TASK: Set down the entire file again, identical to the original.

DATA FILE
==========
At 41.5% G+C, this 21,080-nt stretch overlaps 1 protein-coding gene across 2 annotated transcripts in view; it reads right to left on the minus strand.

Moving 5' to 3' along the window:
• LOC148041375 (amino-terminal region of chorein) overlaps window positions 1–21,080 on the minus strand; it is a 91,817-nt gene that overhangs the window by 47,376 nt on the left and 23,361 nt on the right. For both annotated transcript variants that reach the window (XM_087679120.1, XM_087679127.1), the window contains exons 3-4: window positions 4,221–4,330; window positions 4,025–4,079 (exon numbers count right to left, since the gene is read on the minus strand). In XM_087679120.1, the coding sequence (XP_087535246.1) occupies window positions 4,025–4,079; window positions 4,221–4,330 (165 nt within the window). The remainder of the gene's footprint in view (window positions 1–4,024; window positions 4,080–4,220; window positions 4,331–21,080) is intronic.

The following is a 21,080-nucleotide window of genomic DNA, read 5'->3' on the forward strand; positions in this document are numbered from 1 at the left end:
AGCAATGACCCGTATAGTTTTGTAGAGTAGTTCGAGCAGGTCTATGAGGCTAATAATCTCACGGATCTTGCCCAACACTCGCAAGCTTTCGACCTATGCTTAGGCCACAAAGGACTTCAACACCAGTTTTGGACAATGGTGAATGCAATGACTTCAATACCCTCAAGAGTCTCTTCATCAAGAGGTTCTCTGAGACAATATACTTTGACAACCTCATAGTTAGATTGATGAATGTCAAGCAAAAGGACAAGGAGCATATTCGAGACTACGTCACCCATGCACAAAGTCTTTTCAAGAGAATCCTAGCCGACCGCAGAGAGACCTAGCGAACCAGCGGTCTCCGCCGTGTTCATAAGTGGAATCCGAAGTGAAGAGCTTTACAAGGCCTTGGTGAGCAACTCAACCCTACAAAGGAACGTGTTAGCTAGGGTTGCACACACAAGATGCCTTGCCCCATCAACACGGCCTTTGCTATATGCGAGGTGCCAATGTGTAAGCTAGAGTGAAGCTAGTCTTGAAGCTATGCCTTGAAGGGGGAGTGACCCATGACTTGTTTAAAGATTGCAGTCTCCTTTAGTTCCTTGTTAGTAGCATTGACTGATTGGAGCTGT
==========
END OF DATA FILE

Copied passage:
At 41.5% G+C, this 21,080-nt stretch overlaps 1 protein-coding gene across 2 annotated transcripts in view; it reads right to left on the minus strand.

Moving 5' to 3' along the window:
• LOC148041375 (amino-terminal region of chorein) overlaps window positions 1–21,080 on the minus strand; it is a 91,817-nt gene that overhangs the window by 47,376 nt on the left and 23,361 nt on the right. For both annotated transcript variants that reach the window (XM_087679120.1, XM_087679127.1), the window contains exons 3-4: window positions 4,221–4,330; window positions 4,025–4,079 (exon numbers count right to left, since the gene is read on the minus strand). In XM_087679120.1, the coding sequence (XP_087535246.1) occupies window positions 4,025–4,079; window positions 4,221–4,330 (165 nt within the window). The remainder of the gene's footprint in view (window positions 1–4,024; window positions 4,080–4,220; window positions 4,331–21,080) is intronic.

The following is a 21,080-nucleotide window of genomic DNA, read 5'->3' on the forward strand; positions in this document are numbered from 1 at the left end:
AGCAATGACCCGTATAGTTTTGTAGAGTAGTTCGAGCAGGTCTATGAGGCTAATAATCTCACGGATCTTGCCCAACACTCGCAAGCTTTCGACCTATGCTTAGGCCACAAAGGACTTCAACACCAGTTTTGGACAATGGTGAATGCAATGACTTCAATACCCTCAAGAGTCTCTTCATCAAGAGGTTCTCTGAGACAATATACTTTGACAACCTCATAGTTAGATTGATGAATGTCAAGCAAAAGGACAAGGAGCATATTCGAGACTACGTCACCCATGCACAAAGTCTTTTCAAGAGAATCCTAGCCGACCGCAGAGAGACCTAGCGAACCAGCGGTCTCCGCCGTGTTCATAAGTGGAATCCGAAGTGAAGAGCTTTACAAGGCCTTGGTGAGCAACTCAACCCTACAAAGGAACGTGTTAGCTAGGGTTGCACACACAAGATGCCTTGCCCCATCAACACGGCCTTTGCTATATGCGAGGTGCCAATGTGTAAGCTAGAGTGAAGCTAGTCTTGAAGCTATGCCTTGAAGGGGGAGTGACCCATGACTTGTTTAAAGATTGCAGTCTCCTTTAGTTCCTTGTTAGTAGCATTGACTGATTGGAGCTGT